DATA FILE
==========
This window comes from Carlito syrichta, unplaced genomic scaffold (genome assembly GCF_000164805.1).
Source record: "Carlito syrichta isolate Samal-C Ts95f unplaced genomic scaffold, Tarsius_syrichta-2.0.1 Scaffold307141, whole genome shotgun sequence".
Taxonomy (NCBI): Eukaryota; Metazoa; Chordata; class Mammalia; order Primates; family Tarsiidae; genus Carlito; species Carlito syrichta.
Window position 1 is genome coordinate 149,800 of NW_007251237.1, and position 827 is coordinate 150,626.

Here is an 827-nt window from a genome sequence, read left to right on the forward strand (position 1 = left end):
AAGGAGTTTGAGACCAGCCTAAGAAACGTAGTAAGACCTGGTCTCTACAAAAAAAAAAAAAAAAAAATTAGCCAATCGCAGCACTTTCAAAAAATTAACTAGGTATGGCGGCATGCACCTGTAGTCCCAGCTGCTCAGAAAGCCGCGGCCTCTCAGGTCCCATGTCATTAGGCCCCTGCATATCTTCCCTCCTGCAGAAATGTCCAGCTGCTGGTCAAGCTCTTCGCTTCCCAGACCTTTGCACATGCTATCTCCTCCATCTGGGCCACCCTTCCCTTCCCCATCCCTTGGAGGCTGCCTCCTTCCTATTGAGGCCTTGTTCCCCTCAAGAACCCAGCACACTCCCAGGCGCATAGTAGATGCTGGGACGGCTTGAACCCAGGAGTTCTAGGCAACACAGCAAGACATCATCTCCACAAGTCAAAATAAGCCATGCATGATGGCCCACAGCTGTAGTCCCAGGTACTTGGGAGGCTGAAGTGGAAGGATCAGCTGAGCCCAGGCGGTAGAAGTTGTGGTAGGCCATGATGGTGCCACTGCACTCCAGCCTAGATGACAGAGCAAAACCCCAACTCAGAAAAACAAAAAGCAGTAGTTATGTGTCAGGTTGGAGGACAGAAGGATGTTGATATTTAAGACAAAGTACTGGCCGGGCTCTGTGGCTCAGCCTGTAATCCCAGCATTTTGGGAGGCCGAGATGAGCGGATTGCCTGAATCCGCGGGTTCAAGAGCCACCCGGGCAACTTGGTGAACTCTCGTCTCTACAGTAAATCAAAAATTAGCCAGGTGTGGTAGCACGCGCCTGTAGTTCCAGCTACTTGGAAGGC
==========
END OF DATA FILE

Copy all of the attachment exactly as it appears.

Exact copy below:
This window comes from Carlito syrichta, unplaced genomic scaffold (genome assembly GCF_000164805.1).
Source record: "Carlito syrichta isolate Samal-C Ts95f unplaced genomic scaffold, Tarsius_syrichta-2.0.1 Scaffold307141, whole genome shotgun sequence".
Taxonomy (NCBI): Eukaryota; Metazoa; Chordata; class Mammalia; order Primates; family Tarsiidae; genus Carlito; species Carlito syrichta.
Window position 1 is genome coordinate 149,800 of NW_007251237.1, and position 827 is coordinate 150,626.

Here is an 827-nt window from a genome sequence, read left to right on the forward strand (position 1 = left end):
AAGGAGTTTGAGACCAGCCTAAGAAACGTAGTAAGACCTGGTCTCTACAAAAAAAAAAAAAAAAAAATTAGCCAATCGCAGCACTTTCAAAAAATTAACTAGGTATGGCGGCATGCACCTGTAGTCCCAGCTGCTCAGAAAGCCGCGGCCTCTCAGGTCCCATGTCATTAGGCCCCTGCATATCTTCCCTCCTGCAGAAATGTCCAGCTGCTGGTCAAGCTCTTCGCTTCCCAGACCTTTGCACATGCTATCTCCTCCATCTGGGCCACCCTTCCCTTCCCCATCCCTTGGAGGCTGCCTCCTTCCTATTGAGGCCTTGTTCCCCTCAAGAACCCAGCACACTCCCAGGCGCATAGTAGATGCTGGGACGGCTTGAACCCAGGAGTTCTAGGCAACACAGCAAGACATCATCTCCACAAGTCAAAATAAGCCATGCATGATGGCCCACAGCTGTAGTCCCAGGTACTTGGGAGGCTGAAGTGGAAGGATCAGCTGAGCCCAGGCGGTAGAAGTTGTGGTAGGCCATGATGGTGCCACTGCACTCCAGCCTAGATGACAGAGCAAAACCCCAACTCAGAAAAACAAAAAGCAGTAGTTATGTGTCAGGTTGGAGGACAGAAGGATGTTGATATTTAAGACAAAGTACTGGCCGGGCTCTGTGGCTCAGCCTGTAATCCCAGCATTTTGGGAGGCCGAGATGAGCGGATTGCCTGAATCCGCGGGTTCAAGAGCCACCCGGGCAACTTGGTGAACTCTCGTCTCTACAGTAAATCAAAAATTAGCCAGGTGTGGTAGCACGCGCCTGTAGTTCCAGCTACTTGGAAGGC